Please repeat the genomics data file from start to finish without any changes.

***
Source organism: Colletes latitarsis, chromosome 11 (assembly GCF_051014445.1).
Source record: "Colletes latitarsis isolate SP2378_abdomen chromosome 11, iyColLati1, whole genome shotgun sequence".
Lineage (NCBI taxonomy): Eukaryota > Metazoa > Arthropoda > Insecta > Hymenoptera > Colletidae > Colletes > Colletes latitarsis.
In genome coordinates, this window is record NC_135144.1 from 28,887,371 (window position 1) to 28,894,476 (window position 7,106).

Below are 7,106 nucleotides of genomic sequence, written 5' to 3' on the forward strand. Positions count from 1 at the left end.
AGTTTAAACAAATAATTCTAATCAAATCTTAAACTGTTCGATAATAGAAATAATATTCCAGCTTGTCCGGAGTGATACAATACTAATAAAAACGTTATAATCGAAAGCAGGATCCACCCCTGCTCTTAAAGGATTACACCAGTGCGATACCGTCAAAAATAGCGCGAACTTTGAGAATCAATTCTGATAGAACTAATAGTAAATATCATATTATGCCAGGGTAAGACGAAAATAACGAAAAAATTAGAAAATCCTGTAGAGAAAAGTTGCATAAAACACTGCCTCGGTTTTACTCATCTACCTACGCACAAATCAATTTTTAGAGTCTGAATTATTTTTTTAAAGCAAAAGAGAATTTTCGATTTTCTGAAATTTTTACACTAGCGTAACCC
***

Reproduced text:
Source organism: Colletes latitarsis, chromosome 11 (assembly GCF_051014445.1).
Source record: "Colletes latitarsis isolate SP2378_abdomen chromosome 11, iyColLati1, whole genome shotgun sequence".
Lineage (NCBI taxonomy): Eukaryota > Metazoa > Arthropoda > Insecta > Hymenoptera > Colletidae > Colletes > Colletes latitarsis.
In genome coordinates, this window is record NC_135144.1 from 28,887,371 (window position 1) to 28,894,476 (window position 7,106).

Below are 7,106 nucleotides of genomic sequence, written 5' to 3' on the forward strand. Positions count from 1 at the left end.
AGTTTAAACAAATAATTCTAATCAAATCTTAAACTGTTCGATAATAGAAATAATATTCCAGCTTGTCCGGAGTGATACAATACTAATAAAAACGTTATAATCGAAAGCAGGATCCACCCCTGCTCTTAAAGGATTACACCAGTGCGATACCGTCAAAAATAGCGCGAACTTTGAGAATCAATTCTGATAGAACTAATAGTAAATATCATATTATGCCAGGGTAAGACGAAAATAACGAAAAAATTAGAAAATCCTGTAGAGAAAAGTTGCATAAAACACTGCCTCGGTTTTACTCATCTACCTACGCACAAATCAATTTTTAGAGTCTGAATTATTTTTTTAAAGCAAAAGAGAATTTTCGATTTTCTGAAATTTTTACACTAGCGTAACCC